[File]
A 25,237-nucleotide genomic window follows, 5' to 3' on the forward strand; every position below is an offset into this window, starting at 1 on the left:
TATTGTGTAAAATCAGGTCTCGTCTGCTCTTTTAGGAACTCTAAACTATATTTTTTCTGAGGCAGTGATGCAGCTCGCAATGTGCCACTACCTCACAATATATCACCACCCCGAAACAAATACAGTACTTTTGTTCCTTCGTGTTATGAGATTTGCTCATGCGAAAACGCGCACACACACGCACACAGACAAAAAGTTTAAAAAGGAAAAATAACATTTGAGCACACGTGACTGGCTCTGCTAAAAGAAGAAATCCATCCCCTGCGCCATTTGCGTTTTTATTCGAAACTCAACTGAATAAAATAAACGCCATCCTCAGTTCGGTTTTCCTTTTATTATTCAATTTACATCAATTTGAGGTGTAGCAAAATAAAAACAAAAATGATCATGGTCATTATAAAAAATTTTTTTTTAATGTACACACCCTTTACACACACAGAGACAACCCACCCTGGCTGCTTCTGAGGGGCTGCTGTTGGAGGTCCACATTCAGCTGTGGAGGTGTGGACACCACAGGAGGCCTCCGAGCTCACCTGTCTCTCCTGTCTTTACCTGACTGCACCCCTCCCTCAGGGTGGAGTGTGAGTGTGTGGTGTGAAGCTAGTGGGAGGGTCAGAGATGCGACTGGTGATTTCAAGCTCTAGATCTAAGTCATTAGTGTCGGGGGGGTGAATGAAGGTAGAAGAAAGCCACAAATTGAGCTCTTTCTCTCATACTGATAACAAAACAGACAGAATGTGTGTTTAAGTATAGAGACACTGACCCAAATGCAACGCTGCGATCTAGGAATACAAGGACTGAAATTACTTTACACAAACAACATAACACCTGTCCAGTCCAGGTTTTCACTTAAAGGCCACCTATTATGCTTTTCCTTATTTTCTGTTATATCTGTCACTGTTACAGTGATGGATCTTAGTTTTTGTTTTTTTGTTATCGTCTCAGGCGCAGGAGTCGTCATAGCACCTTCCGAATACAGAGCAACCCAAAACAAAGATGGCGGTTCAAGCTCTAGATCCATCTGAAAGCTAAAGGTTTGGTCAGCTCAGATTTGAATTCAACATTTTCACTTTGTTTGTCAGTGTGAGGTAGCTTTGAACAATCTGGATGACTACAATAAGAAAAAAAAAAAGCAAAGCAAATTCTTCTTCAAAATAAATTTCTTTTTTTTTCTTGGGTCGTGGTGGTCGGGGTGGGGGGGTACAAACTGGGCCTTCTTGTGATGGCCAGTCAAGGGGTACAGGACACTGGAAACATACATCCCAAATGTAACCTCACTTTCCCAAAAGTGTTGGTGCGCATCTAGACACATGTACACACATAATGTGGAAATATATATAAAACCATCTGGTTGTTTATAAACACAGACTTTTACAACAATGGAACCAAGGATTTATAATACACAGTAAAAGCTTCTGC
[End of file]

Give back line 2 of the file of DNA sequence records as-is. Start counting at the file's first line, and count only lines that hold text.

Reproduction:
TATTGTGTAAAATCAGGTCTCGTCTGCTCTTTTAGGAACTCTAAACTATATTTTTTCTGAGGCAGTGATGCAGCTCGCAATGTGCCACTACCTCACAATATATCACCACCCCGAAACAAATACAGTACTTTTGTTCCTTCGTGTTATGAGATTTGCTCATGCGAAAACGCGCACACACACGCACACAGACAAAAAGTTTAAAAAGGAAAAATAACATTTGAGCACACGTGACTGGCTCTGCTAAAAGAAGAAATCCATCCCCTGCGCCATTTGCGTTTTTATTCGAAACTCAACTGAATAAAATAAACGCCATCCTCAGTTCGGTTTTCCTTTTATTATTCAATTTACATCAATTTGAGGTGTAGCAAAATAAAAACAAAAATGATCATGGTCATTATAAAAAATTTTTTTTTAATGTACACACCCTTTACACACACAGAGACAACCCACCCTGGCTGCTTCTGAGGGGCTGCTGTTGGAGGTCCACATTCAGCTGTGGAGGTGTGGACACCACAGGAGGCCTCCGAGCTCACCTGTCTCTCCTGTCTTTACCTGACTGCACCCCTCCCTCAGGGTGGAGTGTGAGTGTGTGGTGTGAAGCTAGTGGGAGGGTCAGAGATGCGACTGGTGATTTCAAGCTCTAGATCTAAGTCATTAGTGTCGGGGGGGTGAATGAAGGTAGAAGAAAGCCACAAATTGAGCTCTTTCTCTCATACTGATAACAAAACAGACAGAATGTGTGTTTAAGTATAGAGACACTGACCCAAATGCAACGCTGCGATCTAGGAATACAAGGACTGAAATTACTTTACACAAACAACATAACACCTGTCCAGTCCAGGTTTTCACTTAAAGGCCACCTATTATGCTTTTCCTTATTTTCTGTTATATCTGTCACTGTTACAGTGATGGATCTTAGTTTTTGTTTTTTTGTTATCGTCTCAGGCGCAGGAGTCGTCATAGCACCTTCCGAATACAGAGCAACCCAAAACAAAGATGGCGGTTCAAGCTCTAGATCCATCTGAAAGCTAAAGGTTTGGTCAGCTCAGATTTGAATTCAACATTTTCACTTTGTTTGTCAGTGTGAGGTAGCTTTGAACAATCTGGATGACTACAATAAGAAAAAAAAAAAGCAAAGCAAATTCTTCTTCAAAATAAATTTCTTTTTTTTTCTTGGGTCGTGGTGGTCGGGGTGGGGGGGTACAAACTGGGCCTTCTTGTGATGGCCAGTCAAGGGGTACAGGACACTGGAAACATACATCCCAAATGTAACCTCACTTTCCCAAAAGTGTTGGTGCGCATCTAGACACATGTACACACATAATGTGGAAATATATATAAAACCATCTGGTTGTTTATAAACACAGACTTTTACAACAATGGAACCAAGGATTTATAATACACAGTAAAAGCTTCTGC